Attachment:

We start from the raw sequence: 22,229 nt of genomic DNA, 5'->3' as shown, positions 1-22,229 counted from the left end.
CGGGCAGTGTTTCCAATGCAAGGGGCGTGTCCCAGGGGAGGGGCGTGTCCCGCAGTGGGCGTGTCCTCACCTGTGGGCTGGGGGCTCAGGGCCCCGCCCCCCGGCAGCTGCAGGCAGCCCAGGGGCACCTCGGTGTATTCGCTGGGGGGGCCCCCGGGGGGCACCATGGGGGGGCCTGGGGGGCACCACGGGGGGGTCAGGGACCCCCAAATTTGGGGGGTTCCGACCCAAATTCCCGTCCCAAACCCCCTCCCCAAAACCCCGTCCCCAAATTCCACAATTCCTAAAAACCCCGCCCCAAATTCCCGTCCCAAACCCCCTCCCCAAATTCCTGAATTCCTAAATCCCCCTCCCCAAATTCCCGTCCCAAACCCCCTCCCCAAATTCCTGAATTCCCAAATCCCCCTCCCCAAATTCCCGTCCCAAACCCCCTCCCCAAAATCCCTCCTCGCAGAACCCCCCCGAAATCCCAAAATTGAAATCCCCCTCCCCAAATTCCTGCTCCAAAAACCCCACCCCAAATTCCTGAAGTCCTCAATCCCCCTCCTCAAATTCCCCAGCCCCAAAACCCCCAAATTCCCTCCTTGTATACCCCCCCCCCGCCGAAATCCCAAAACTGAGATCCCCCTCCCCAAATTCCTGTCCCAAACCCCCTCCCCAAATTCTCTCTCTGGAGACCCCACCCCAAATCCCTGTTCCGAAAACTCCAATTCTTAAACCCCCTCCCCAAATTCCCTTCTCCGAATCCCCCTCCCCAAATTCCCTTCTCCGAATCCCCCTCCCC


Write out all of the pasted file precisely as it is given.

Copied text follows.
We start from the raw sequence: 22,229 nt of genomic DNA, 5'->3' as shown, positions 1-22,229 counted from the left end.
CGGGCAGTGTTTCCAATGCAAGGGGCGTGTCCCAGGGGAGGGGCGTGTCCCGCAGTGGGCGTGTCCTCACCTGTGGGCTGGGGGCTCAGGGCCCCGCCCCCCGGCAGCTGCAGGCAGCCCAGGGGCACCTCGGTGTATTCGCTGGGGGGGCCCCCGGGGGGCACCATGGGGGGGCCTGGGGGGCACCACGGGGGGGTCAGGGACCCCCAAATTTGGGGGGTTCCGACCCAAATTCCCGTCCCAAACCCCCTCCCCAAAACCCCGTCCCCAAATTCCACAATTCCTAAAAACCCCGCCCCAAATTCCCGTCCCAAACCCCCTCCCCAAATTCCTGAATTCCTAAATCCCCCTCCCCAAATTCCCGTCCCAAACCCCCTCCCCAAATTCCTGAATTCCCAAATCCCCCTCCCCAAATTCCCGTCCCAAACCCCCTCCCCAAAATCCCTCCTCGCAGAACCCCCCCGAAATCCCAAAATTGAAATCCCCCTCCCCAAATTCCTGCTCCAAAAACCCCACCCCAAATTCCTGAAGTCCTCAATCCCCCTCCTCAAATTCCCCAGCCCCAAAACCCCCAAATTCCCTCCTTGTATACCCCCCCCCCGCCGAAATCCCAAAACTGAGATCCCCCTCCCCAAATTCCTGTCCCAAACCCCCTCCCCAAATTCTCTCTCTGGAGACCCCACCCCAAATCCCTGTTCCGAAAACTCCAATTCTTAAACCCCCTCCCCAAATTCCCTTCTCCGAATCCCCCTCCCCAAATTCCCTTCTCCGAATCCCCCTCCCC